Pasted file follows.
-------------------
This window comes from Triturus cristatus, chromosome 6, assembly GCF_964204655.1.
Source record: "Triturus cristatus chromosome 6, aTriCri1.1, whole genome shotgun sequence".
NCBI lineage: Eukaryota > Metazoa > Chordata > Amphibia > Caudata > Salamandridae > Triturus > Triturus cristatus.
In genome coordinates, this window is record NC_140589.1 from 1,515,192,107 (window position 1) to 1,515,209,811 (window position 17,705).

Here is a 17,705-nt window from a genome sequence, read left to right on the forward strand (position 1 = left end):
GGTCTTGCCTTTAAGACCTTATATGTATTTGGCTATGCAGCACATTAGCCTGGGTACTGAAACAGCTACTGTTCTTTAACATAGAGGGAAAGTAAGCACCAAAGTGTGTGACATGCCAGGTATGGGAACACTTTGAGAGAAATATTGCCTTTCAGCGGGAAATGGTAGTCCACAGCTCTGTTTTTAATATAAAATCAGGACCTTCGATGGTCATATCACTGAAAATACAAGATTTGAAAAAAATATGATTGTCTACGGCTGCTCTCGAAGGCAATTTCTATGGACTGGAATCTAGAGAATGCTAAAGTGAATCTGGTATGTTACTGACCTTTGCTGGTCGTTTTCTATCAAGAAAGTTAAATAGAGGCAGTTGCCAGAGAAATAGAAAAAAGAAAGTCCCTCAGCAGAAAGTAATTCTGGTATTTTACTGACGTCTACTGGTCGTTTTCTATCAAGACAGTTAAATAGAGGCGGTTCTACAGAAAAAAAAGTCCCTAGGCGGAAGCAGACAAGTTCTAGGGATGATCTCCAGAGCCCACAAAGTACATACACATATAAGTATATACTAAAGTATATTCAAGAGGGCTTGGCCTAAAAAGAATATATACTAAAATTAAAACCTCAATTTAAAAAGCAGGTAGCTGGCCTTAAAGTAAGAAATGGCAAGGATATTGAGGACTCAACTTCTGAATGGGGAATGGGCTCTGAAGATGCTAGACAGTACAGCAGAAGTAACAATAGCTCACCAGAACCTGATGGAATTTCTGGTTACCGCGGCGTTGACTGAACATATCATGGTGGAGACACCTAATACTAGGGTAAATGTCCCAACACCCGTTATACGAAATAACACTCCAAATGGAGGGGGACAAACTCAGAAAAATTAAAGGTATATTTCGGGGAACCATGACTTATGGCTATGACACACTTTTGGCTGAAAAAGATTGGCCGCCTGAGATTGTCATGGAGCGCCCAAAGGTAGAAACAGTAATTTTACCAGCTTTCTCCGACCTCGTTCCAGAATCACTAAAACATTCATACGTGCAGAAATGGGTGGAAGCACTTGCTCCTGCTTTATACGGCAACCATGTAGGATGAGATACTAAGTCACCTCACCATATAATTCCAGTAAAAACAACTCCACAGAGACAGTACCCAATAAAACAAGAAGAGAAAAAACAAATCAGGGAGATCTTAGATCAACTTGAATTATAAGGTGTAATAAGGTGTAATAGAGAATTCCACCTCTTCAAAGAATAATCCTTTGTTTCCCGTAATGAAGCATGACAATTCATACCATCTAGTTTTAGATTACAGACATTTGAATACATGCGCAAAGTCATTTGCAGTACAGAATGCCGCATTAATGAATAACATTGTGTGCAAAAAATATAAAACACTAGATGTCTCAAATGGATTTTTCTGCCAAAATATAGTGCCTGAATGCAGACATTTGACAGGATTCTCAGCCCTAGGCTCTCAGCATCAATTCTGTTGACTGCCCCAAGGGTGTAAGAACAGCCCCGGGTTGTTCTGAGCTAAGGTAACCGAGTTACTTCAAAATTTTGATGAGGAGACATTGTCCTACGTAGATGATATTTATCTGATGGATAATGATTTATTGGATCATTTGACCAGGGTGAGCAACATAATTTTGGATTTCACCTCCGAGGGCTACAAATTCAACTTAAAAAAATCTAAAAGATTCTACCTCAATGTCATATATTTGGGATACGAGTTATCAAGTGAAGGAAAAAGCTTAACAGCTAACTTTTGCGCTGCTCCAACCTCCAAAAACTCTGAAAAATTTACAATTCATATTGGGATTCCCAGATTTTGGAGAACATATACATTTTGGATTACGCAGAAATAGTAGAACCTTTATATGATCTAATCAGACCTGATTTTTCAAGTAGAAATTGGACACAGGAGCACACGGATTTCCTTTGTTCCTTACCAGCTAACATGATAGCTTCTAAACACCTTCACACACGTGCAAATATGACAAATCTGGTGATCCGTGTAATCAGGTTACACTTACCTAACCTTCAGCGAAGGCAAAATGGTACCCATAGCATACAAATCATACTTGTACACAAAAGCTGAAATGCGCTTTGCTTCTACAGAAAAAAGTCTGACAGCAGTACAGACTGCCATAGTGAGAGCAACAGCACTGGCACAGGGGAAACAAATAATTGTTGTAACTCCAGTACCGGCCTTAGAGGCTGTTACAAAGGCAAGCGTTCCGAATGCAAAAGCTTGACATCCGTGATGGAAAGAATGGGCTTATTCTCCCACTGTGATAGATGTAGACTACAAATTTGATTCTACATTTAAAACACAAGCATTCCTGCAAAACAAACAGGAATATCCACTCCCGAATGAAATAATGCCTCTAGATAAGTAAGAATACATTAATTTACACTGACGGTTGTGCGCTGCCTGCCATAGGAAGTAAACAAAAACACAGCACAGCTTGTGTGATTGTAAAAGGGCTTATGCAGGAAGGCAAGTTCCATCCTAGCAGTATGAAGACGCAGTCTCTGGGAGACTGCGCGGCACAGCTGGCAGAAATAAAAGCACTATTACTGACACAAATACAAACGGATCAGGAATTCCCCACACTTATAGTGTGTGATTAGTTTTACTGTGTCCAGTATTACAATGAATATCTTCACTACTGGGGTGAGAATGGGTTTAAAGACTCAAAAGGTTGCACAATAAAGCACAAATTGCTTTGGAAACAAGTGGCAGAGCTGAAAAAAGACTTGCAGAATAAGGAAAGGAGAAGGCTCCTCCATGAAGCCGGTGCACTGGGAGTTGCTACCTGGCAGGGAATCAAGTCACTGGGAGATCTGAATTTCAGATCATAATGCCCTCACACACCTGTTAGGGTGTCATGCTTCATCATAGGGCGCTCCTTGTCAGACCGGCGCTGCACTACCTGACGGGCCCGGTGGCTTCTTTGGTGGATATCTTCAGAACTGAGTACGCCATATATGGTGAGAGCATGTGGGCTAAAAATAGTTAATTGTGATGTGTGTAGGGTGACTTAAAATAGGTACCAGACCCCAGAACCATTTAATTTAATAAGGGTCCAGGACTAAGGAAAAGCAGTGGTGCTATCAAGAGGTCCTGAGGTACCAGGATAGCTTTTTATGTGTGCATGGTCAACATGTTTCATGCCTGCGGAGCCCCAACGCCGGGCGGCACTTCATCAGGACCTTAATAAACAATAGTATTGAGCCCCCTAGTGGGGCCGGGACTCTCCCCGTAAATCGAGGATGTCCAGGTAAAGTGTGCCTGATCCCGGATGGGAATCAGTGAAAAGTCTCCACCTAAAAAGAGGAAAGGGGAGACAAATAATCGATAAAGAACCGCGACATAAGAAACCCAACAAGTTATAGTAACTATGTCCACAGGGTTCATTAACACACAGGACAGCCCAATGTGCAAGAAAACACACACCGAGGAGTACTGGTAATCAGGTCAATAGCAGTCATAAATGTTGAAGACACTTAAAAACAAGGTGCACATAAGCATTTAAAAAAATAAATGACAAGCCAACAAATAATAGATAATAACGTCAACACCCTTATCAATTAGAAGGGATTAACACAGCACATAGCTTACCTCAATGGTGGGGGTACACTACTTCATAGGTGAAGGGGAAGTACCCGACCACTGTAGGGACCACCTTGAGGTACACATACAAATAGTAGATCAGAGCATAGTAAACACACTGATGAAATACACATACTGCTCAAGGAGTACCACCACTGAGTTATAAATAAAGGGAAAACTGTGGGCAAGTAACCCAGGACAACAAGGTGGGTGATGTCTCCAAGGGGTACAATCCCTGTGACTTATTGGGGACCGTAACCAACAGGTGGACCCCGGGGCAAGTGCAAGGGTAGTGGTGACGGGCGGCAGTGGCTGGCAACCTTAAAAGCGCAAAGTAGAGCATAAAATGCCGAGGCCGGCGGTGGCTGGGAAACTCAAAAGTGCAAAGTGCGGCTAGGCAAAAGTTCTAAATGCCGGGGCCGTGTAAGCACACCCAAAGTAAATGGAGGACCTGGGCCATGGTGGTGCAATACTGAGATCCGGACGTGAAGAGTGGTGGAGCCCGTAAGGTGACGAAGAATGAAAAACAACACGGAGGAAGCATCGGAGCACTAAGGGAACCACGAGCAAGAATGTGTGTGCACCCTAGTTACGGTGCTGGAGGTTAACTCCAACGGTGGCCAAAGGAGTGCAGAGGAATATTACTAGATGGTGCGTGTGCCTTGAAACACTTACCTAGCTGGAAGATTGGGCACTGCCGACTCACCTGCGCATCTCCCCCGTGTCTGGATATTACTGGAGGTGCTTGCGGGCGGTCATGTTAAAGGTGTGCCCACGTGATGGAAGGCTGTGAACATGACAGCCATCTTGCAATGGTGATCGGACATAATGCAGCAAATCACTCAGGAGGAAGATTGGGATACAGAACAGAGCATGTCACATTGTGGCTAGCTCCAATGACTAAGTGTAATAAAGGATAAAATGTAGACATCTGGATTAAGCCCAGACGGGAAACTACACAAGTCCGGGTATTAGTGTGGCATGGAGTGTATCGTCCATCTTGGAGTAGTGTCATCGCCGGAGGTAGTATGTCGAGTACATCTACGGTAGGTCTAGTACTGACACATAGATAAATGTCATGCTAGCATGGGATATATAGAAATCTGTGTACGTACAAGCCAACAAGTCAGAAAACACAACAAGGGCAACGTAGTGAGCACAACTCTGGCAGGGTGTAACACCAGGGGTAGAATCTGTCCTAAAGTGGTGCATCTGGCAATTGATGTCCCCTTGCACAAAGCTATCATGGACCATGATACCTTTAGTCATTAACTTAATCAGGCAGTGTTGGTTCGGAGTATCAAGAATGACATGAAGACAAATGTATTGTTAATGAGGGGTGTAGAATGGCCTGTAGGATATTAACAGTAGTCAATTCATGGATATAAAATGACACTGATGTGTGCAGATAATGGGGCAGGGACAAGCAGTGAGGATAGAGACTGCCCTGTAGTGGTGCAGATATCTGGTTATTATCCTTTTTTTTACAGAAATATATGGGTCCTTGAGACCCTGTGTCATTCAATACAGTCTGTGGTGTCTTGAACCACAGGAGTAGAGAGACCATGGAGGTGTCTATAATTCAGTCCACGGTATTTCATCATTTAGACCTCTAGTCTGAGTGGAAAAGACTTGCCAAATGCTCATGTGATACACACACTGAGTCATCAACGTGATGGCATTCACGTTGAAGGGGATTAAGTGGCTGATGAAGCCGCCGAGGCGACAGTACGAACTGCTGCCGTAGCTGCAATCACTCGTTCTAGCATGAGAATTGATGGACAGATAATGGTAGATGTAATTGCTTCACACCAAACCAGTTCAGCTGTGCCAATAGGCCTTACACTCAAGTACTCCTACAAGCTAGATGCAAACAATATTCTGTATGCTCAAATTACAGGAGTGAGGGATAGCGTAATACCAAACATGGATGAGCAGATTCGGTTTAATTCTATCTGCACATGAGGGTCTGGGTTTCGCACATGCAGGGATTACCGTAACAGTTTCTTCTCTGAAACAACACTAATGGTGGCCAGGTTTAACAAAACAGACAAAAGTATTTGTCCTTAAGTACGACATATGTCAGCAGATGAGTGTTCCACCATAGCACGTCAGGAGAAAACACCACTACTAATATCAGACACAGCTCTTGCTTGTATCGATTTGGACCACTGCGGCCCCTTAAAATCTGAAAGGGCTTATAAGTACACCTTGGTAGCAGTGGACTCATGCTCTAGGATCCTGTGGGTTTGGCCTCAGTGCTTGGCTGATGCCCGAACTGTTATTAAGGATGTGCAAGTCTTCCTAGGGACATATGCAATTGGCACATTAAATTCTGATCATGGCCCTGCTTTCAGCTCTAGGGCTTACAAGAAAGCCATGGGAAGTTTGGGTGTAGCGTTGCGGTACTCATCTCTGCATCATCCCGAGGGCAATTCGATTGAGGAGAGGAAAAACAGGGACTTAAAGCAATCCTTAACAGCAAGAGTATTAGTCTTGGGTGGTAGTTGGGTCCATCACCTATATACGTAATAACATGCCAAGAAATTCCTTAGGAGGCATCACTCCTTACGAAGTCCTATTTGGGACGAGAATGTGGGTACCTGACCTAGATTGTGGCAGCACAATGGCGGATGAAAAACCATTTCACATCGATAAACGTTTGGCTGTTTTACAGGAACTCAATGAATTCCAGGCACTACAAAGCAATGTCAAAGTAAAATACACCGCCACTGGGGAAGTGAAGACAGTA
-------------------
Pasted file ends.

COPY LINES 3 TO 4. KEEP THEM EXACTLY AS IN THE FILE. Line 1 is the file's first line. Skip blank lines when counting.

NCBI lineage: Eukaryota > Metazoa > Chordata > Amphibia > Caudata > Salamandridae > Triturus > Triturus cristatus.
In genome coordinates, this window is record NC_140589.1 from 1,515,192,107 (window position 1) to 1,515,209,811 (window position 17,705).